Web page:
How much is your daughter worth?

Kyra is 14 1/2 years old, loves the outdoors, is bright and funny and prepared to be a good wife. Her bride price is $27,995.  Ashlee is 15 years old, into sports, clothes, jewelry and current pop music, yet is looking for a mature man to start her life with and raise a family. Her bride price is $37,500. Kristin is 16 and dreams of becoming an actress. She has a wild streak and her parents think she spends too much time with boys– she needs a husband to settle down and help her achevie her dreams! Her bride price: $49,995.

MarryOurDaughter.com was launched just last week, but already received 60 million hits and thousands of proposals. Unfortunately for the hopeful grooms, this site is a hoax. But I think you would have been able to figure that out for yourself, once you’ve read the testimonials. Or maybe not. Take this one, for example: “Our 15 year old daughter Mary wasn’t very popular and did nothing but mope around the house bringing everybody down, so we decided to marry her off through your site. Now our house is a lot cheerier and we love our new swimming pool and Jaccuzi!” Or how about this one: “Marry Our Daughter found me a husband and my parents were able to keep their house and pay off my mother’s medical bills.  I was so glad I could help them, and being married at my age (I’m 16 now) has a lot of advantages, like my own credit card!”

The site’s creator, John Ordover, gave NEWSWEEK access to the Gmail account where hopeful grooms sent their proposals, and their staff sorted through hundreds of e-mails. In this article, “The Bride Buyers,” NEWSWEEK shares some of the proposals that were emailed to MarryOurDaugher, and the response these men gave when actually contacted.

Predictably, this website has spurred much controversy, which it’s creater says was his purpose in creating it. Ordover says he was hired by a group of women from a local support group who’d been child brides themselves, “sold” by their parents, who wanted to draw attention to a very real problem. If parents approve, girls  in Alabama, Minnesota, Missouri, Utah and New Hampshire can be married under the age of 16. New Hampshire is the lowest in the country: they allow a girl to be married at age 13! Mississippi and South Carolina allow girls under 16 to marry, but not boys. California and Massachusetts specify no minimum age, but require court approval for teens under 18. Utah allows marriages with parental consent at age 14, and also allows a person to marry without consent if he or she has been previously married. (HUH? says Newsweek.)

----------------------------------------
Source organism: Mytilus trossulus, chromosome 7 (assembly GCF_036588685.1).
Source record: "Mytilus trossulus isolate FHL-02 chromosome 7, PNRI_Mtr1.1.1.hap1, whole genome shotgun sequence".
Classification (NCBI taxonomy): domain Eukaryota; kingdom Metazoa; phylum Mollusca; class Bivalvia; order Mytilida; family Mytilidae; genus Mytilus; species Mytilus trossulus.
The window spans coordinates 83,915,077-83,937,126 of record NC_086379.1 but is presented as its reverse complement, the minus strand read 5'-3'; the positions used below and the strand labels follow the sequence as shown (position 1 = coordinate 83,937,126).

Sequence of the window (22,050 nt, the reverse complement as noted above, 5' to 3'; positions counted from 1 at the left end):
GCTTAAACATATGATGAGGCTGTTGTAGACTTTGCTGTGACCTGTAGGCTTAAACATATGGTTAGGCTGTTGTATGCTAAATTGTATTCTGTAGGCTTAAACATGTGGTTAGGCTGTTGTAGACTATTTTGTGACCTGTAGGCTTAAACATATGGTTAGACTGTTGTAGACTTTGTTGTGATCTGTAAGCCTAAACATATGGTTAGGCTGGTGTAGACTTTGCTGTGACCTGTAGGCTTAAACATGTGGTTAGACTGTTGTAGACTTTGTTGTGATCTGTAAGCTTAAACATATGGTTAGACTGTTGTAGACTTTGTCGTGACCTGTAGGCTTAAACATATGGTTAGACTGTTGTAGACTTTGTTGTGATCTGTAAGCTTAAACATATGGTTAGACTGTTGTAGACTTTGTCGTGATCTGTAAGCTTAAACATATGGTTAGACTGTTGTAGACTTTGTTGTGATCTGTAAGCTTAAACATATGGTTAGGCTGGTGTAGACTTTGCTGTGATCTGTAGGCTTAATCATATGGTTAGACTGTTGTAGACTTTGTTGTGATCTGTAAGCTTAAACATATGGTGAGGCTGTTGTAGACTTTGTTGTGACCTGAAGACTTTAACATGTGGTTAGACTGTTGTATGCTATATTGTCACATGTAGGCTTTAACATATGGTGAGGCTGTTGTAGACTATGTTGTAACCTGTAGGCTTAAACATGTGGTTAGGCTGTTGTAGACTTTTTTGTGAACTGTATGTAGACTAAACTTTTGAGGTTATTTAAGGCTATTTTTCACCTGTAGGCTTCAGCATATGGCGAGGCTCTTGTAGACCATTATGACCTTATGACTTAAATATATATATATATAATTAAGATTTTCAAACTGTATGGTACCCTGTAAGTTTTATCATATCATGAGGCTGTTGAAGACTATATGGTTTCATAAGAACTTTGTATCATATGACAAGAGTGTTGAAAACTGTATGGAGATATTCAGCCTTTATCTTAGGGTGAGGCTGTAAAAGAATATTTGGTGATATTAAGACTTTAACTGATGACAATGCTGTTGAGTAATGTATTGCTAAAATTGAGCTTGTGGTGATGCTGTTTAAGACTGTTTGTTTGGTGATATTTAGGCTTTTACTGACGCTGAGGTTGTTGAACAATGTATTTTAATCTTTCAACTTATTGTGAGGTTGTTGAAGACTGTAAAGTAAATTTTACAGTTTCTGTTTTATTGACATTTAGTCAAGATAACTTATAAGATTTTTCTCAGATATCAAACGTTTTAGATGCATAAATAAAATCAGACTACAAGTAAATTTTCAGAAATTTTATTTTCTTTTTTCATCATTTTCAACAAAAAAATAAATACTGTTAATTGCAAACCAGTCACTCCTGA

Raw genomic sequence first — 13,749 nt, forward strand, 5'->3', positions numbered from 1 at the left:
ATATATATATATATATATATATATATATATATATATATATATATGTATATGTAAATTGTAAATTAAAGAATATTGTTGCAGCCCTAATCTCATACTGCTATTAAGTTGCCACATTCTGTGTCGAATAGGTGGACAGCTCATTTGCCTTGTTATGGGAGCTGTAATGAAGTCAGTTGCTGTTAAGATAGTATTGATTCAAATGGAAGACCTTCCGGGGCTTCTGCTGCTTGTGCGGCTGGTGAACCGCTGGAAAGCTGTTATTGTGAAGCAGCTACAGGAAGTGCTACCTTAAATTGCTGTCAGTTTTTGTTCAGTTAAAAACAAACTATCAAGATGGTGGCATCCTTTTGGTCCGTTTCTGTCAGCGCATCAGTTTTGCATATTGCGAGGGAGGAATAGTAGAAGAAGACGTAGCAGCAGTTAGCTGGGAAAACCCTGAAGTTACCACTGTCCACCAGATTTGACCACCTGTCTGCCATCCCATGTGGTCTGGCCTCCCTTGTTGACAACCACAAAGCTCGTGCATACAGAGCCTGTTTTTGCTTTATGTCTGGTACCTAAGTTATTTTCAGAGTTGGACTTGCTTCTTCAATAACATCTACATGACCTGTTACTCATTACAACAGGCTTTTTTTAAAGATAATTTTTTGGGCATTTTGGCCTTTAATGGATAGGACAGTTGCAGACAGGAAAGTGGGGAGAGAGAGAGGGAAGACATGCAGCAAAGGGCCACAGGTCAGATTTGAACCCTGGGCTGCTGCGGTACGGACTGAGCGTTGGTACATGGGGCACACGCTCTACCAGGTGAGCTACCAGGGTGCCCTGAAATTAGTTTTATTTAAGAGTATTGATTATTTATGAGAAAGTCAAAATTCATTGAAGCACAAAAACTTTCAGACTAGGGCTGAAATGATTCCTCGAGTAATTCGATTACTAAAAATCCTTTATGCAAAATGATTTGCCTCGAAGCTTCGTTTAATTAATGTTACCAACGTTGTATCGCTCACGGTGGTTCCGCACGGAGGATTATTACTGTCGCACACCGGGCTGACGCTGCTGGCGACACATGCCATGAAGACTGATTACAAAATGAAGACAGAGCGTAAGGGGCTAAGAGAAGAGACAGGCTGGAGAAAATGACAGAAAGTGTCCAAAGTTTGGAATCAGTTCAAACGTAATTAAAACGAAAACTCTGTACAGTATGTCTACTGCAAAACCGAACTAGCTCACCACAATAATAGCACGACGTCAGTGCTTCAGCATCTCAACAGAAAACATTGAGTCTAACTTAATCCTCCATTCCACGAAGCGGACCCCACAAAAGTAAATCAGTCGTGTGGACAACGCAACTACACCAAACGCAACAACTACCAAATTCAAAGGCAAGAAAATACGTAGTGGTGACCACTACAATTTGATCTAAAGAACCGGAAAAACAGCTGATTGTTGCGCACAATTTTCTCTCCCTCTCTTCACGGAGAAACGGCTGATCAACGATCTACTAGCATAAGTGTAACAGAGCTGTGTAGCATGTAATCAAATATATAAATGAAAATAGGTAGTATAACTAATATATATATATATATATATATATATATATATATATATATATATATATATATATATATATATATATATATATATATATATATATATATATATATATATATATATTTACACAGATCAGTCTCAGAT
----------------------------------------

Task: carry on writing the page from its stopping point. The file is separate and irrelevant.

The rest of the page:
Newsweek also discusses whether or not such a site would actually be legal. Is this “bride price” akin to a dowry, or would it constitute “trafficking”?  Suzanna Tiapula, an senior attorney with the Center for the Prosecution of Child Abuse at the National District Attorney’s Association, says that essentially, the question is who’s benefiting from the funds. A dowry traditionally goes to the couple, while bride price as it appears on MarryOurDaughter is not much different from actually selling a child. “If the parent is accepting money on behalf of the child, irrelevant of whether the child is of consensual age, it’s definitely trafficking.”

Ordover calls this website “an experiment in Viral Politics” and states, “If we fooled you or disgusted you, you have every right to be angry at us for what we did. But we ask you to direct that anger energy where it will do the most good: toward those in your state who can change the law, your Governor and state representatives.”

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